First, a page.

We love it. And you've voted. See which is the best American beer city.
It took me a few visits to my neighborhood brewpub to put a finger on what was so pleasant, so endearing about Montreal's many great brewpubs and bars. It's a pervasive conviviality, bars that are both laid-back and lively, welcoming, but not overwhelming. Every brewpub feels like it could be your neighborhood bar, like you could spend hours here ordering pint after pint with friends, or just reading a book by yourself.
Montreal is a brewpub town, and a very good one at that. Brewpubs in Quebec tend to look and feel a bit different than their American counterparts, which are often big and food-focused. In Montreal, the bar is usually short and small tables pushed together make up the bulk of the seating. Food is sort of an afterthought, which is fine, since there's not a lack of good food elsewhere in the city. A few chalkboards hung around the bar display the draft list of beers brewed on site, and maybe a cask or two. The beer is served in imperial pints (20-ounce), verres (12-ounce), or pitchers.
And while Quebec may have a reputation for dark, strong beers (the winters can be as cold and dismal as one might think), you'll see everything from barrel-aged sours to crisp pilsners to dry, citrusy IPAs. Montreal's a perfect city to just hang out in, and even better one to hang out and drink beer in. Here are a few of our favorite spots to get you started.
Dieu du Ciel
Visiting beer drinkers often make a beeline to this intimate (and almost always packed) brewpub in the hip Mile End. Their stouts—the creamy Aphrodisiaque (known as Aphrodite in the States) and the hefty, coffee-infused Péché Mortel—would be worth it alone, but then there are the experimental or hoppier offerings, like a Mosaic-hopped pale ale, Mosaika, and an 'India Cream Ale' called Mea Culpa. As their bottled beer distribution grows across North America (they have a production brewery too in Saint-Jérôme outside of Montreal), Dieu du Ciel has drawn deserved attention to Montreal's beer scene. A visit here then, is an essential and worthy one.
Vices & Versa
Further north of Dieu du Ciel on Boulevard Saint-Laurent, Vices & Versa is the best place in the city to try the biggest spread of locally-made beer. Friendly bartenders will guide you through the more than 30 taps and several casks—from breweries like the excellent Brasserie Dunham and Le Trou du Diable—and are quick to pour samples, too. During the day, the space is bright, airy and spacious; by night, it's packed and lively, often with live music or DJs playing several nights a week. Pretension has no place here; it's just a very good beer bar, with a good deal of food to enjoy.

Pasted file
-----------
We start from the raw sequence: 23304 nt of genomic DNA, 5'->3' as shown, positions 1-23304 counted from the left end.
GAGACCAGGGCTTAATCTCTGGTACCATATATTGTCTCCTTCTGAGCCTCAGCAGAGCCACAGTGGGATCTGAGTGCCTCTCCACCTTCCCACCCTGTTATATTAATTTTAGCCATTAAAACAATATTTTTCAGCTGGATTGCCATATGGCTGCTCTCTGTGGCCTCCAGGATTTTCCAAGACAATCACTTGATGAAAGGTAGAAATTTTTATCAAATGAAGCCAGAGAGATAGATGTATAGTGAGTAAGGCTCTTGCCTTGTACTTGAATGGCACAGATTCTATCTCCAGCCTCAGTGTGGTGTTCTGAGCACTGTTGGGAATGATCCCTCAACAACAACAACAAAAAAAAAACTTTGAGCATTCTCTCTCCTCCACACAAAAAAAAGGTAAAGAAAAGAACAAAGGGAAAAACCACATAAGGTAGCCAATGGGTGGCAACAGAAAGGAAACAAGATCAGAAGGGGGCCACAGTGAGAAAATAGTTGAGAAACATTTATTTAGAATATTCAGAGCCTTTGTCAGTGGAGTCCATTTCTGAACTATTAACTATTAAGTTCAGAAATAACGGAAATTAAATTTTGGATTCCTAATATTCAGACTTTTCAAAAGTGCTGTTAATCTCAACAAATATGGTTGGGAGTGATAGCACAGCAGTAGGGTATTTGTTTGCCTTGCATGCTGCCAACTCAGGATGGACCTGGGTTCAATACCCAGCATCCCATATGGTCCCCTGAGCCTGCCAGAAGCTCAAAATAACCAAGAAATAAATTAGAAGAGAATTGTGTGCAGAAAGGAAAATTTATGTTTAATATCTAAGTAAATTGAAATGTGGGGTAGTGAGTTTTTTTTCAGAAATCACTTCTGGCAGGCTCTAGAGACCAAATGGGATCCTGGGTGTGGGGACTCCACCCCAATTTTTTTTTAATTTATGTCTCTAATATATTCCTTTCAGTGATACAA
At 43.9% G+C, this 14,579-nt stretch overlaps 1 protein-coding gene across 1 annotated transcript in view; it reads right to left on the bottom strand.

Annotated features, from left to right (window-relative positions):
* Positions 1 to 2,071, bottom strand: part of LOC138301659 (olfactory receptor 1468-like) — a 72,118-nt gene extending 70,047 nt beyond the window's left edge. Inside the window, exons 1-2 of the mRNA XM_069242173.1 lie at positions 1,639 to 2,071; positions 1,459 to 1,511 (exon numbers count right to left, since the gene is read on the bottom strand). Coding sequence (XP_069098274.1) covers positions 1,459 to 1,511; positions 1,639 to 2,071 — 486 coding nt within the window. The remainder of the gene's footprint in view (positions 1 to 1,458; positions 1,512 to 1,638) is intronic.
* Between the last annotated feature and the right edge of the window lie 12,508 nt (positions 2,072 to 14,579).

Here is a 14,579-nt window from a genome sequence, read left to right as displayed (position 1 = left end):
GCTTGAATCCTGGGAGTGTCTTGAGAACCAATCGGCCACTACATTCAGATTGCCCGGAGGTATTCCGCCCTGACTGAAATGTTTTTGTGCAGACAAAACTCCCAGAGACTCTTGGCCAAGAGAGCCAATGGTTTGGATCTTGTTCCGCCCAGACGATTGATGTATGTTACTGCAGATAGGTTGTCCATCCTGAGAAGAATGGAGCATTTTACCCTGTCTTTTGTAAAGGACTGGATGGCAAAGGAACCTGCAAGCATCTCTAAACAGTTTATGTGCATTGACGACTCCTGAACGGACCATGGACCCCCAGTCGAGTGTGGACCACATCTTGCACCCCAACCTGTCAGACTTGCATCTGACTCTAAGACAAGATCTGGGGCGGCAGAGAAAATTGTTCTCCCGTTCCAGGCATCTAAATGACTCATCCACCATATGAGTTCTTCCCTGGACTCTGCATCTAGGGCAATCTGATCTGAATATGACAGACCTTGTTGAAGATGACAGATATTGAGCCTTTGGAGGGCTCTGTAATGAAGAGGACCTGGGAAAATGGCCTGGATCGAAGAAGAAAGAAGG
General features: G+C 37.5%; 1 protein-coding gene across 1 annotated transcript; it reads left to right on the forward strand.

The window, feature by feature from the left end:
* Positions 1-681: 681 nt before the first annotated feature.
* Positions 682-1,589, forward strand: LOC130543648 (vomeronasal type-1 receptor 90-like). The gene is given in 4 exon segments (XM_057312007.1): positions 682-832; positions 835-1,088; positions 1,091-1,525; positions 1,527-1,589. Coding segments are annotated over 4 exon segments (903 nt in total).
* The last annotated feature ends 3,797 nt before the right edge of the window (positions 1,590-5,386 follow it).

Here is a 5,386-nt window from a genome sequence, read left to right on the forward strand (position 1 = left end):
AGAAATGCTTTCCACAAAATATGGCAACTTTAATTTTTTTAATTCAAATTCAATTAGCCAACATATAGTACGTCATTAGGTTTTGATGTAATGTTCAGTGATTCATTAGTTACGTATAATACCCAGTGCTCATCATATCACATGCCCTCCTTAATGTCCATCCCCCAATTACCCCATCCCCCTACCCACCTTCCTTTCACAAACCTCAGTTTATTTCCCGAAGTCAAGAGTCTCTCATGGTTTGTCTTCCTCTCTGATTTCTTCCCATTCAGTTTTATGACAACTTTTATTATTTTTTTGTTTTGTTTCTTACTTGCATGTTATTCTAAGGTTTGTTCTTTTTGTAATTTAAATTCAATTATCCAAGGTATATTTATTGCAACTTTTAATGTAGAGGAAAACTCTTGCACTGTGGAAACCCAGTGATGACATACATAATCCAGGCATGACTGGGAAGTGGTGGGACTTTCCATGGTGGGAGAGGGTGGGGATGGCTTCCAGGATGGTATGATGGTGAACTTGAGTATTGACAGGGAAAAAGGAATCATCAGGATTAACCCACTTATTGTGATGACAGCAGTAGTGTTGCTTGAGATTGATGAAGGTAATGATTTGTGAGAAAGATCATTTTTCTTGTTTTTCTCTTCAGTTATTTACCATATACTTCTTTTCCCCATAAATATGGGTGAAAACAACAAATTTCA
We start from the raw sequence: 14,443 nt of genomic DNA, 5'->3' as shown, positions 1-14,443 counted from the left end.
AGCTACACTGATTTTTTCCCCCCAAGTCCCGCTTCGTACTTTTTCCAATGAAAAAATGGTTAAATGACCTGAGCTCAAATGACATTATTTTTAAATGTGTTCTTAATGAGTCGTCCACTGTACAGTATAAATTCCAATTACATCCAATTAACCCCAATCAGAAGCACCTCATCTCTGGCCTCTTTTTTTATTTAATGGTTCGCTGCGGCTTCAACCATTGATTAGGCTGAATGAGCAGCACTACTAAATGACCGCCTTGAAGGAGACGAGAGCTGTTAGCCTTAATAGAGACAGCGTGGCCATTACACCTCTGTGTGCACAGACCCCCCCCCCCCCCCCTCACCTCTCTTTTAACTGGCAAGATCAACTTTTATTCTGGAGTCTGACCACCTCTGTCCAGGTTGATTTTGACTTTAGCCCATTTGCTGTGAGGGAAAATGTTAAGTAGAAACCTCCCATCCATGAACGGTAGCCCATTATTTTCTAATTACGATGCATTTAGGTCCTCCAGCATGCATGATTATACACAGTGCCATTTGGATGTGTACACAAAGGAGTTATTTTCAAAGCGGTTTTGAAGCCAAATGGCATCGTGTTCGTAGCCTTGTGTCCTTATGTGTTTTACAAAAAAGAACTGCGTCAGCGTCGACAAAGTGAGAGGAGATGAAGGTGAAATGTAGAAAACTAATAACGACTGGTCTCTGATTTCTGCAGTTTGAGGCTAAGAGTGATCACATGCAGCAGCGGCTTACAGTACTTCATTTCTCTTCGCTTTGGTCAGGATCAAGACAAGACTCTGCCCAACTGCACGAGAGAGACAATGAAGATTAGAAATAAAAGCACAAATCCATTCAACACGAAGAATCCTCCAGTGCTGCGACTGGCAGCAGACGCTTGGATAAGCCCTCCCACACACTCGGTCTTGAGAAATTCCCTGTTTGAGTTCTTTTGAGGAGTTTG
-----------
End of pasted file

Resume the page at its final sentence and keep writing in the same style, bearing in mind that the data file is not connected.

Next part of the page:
The newest addition to Montreal's beer scene, Station Ho.St is a bar/tasting room opened by Brewery Hopfenstark, who brew out of L'Assomption, Quebec. The emphasis here is on drinking—the room is sparsely, but coolly, decorated, with lots of wood and a long, gorgeous bar. Big bags of New Brunswick's Covered Bridge Chips are the only food for sale, but you're welcome to bring in your own snacks. They offer a good deal of Belgian styles, including an inventive lineup of saisons—I enjoyed a Boson de Higgs, a 3.8% ABV "Berliner Rauch Saison", and a Saison Station 7, a nice herbal, slightly tart 5.0% ABV saison.
Le Saint-Bock offers respite from the touristy Latin Quarter in the form of 19 drafts (when I visited) and a cask, most of which are brewed in house and range from the standard offerings (Rousse, Witbier, ESB) to the more adventurous, like a subtle Coffee IPA. Plunk down in one of the cracked leather armchairs or grab a small table for lunch. St-Bock's also one of the best spots in town to find a bottled import; ask for the Beer Bible and you'll be handed a thick bound glossy book which will seem doubly impressive because it lists all the beer by country and style. Here, you'll find everything from Cantillon to Smuttynose to the rarely seen Westvleteren 12 (for a mere $54.99 for a 330-mL bottle).
Le Cheval Blanc
Cheval Blanc's an intriguing little brewpub located on Rue Ontario, near the University of Quebec at Montreal. It feels retro, with small red formica tables, a giant neon clock in the back and Chinese-style lanterns dangling from the ceiling. The bar is tinged in red light while the brewing system glows with green. The standards—a blonde, amber, stout, porter, etc.—are are very solid and lower in alcohol, but you'll also find treats like an excellent, clean and crisp IPA with Galaxy, Simcoe, Citra and Calypso hops. On the way out, stop by the Distroboto for a $2 zine from a converted cigarette machine.
L'amère À Boire
Just a block up from Saint-Bock, L'amère À Boire specializes in classic, well-done German and Czech ales and lagers, from Hefeweizen to Czech-style pilsner. To match the polished beers, the space is clean and bright, with a lofted space and two terraces. The food menu is pretty extensive, with offerings including a burger de lapin (rabbit burger) and fish 'n' chips. Or snack on a soft pretzel and a pint of pils for an easy-does-it afternoon.
Located in an old bank in downtown Montreal, the industrial, stainless steel look still defines this brewpub, right down to the former vault-turned-lounge in the back. The focus is on Belgian and American styles, with interesting one-offs like Amalgame, a sour brown with cherries aged on oak for one year. It's a popular after work or class hangout spot, given its Sherbrooke Street location and proximity to McGill, but they also opened a second location in Verdun if you want to branch out.
About the Author: Heather Vandenengel is a nomadic beer writer and the News Editor for All About Beer. You can follow her on Twitter @heathervandy.